Portland State University College of Education is pleased to announce that Sarah Williams is the new Director of the PSU Community Counseling Clinic which serves students, as well as the greater Portland community. She will continue to teach in the counselor training department, as she has done for the past five years, and will also supervise third-year interns and clinic staff.
“The Counselor Education Department has been incredibly fortunate to have Sarah as a colleague over the past few years, and we are delighted that she is now a full-time member of our department,” said Dr. Rana Yaghmaian, Chair of the Counselor Education Department. counselor training department. “The Community Counseling Clinic is central to our department’s training model and our ability to contribute to the university’s mission of letting knowledge serve. As we continue to provide low-barrier mental health services to the Portland metro community and unique educational opportunities for our students, I am confident the clinic will thrive under Sarah’s leadership.
Williams is an experienced clinical supervisor and counselor specializing in dialectical behavior therapy. She first served in PSU’s counselor education department as an adjunct faculty member in 2017, teaching undergraduate and graduate students. While teaching at PSU, she also previously served as the Director of the Multicultural Training Institute at Lutheran Community Services, Northwest. She brings years of hands-on experience in teaching, counseling, program development and sustainability to her new role as Clinic Director.
“I love teaching and I’m a teacher at heart,” says Williams, who studied elementary education before earning her master’s degree in marriage and family therapy from Argosy University in Egan, Minnesota.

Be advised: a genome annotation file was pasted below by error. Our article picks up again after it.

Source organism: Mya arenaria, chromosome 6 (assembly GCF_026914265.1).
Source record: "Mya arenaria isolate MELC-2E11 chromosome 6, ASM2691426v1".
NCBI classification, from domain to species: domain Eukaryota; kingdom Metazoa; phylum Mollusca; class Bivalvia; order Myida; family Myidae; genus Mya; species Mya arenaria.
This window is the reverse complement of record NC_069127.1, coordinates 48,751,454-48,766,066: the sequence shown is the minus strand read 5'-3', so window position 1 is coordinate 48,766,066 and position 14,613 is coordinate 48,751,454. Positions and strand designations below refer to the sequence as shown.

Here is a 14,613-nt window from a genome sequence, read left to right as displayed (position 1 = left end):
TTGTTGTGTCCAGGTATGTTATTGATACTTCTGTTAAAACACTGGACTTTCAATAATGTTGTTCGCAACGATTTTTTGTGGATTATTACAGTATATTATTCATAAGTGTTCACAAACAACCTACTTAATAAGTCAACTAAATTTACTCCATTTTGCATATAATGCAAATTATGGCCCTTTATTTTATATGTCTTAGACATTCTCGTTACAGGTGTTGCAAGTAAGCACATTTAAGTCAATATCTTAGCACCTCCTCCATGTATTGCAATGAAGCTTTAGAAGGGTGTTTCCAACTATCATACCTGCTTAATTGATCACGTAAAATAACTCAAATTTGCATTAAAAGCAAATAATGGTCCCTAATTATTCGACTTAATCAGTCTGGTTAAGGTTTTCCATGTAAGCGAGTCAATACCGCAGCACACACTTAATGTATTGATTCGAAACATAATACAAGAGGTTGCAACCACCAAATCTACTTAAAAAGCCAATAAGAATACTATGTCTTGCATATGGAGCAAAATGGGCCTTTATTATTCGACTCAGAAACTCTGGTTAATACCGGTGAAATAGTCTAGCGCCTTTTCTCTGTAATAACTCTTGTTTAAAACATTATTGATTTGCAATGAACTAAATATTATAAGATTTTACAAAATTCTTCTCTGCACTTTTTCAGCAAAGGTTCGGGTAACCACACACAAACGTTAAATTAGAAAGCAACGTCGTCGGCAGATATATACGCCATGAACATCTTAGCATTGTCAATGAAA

It was in Minneapolis that she began her career as a counselor at The Bridge for Youth, working with youth in crisis, exploited and homeless. After eight months as a 24/7 on-call counselor, she was hired by the organization as a family counselor to earn her licensure hours and later became a clinical supervisor. She continued to do community and clinical work in Duluth before the big move to the West Coast with her husband and two young children.
Portland called them. It’s the city they chose to call home in order to be near both sides of their family, scattered from Washington to California. And that’s where she founded her private practice, which she maintains.
“My students appreciate that I bring a connection to real-world experience,” says Williams. “I also bring an understanding of the counseling profession. Historically, we have had a very high opinion of our positions as experts, but we must be humble in the work that we do. Our clients are the experts in their stories and should be treated with respect and humility.
She looks forward to expanding the clinic’s outreach efforts, as well as group therapy offerings, serving at least 120 clients. All ages, individuals and couples are served by the clinic, and it is not limited to students or those attached to PSU. Its sustainability plan won’t sacrifice affordability. Currently, the clinic charges a $15 fee with a sliding scale for those who need it.
“The goal of the clinic is to provide people with access to counseling with as few barriers as possible,” says Williams, who intends to emphasize continuity of care.
In addition to the focus on sustainability, Williams will bring expertise in program development, such as culturally appropriate peer support training. She is also ready to strengthen on-campus partnerships with the Center for Student Health and Counseling (SHAC) and the School of Social Work.
“We want to make sure everyone knows about us,” she says, “and continue to grow the clinic.”
Advice has been offered online via telehealth during the COVID pandemic, but will return to in-person sessions in the fall while also maintaining telehealth offerings. PSU Counselor Education Department courses will also resume in-person instruction for the 2022-23 academic year.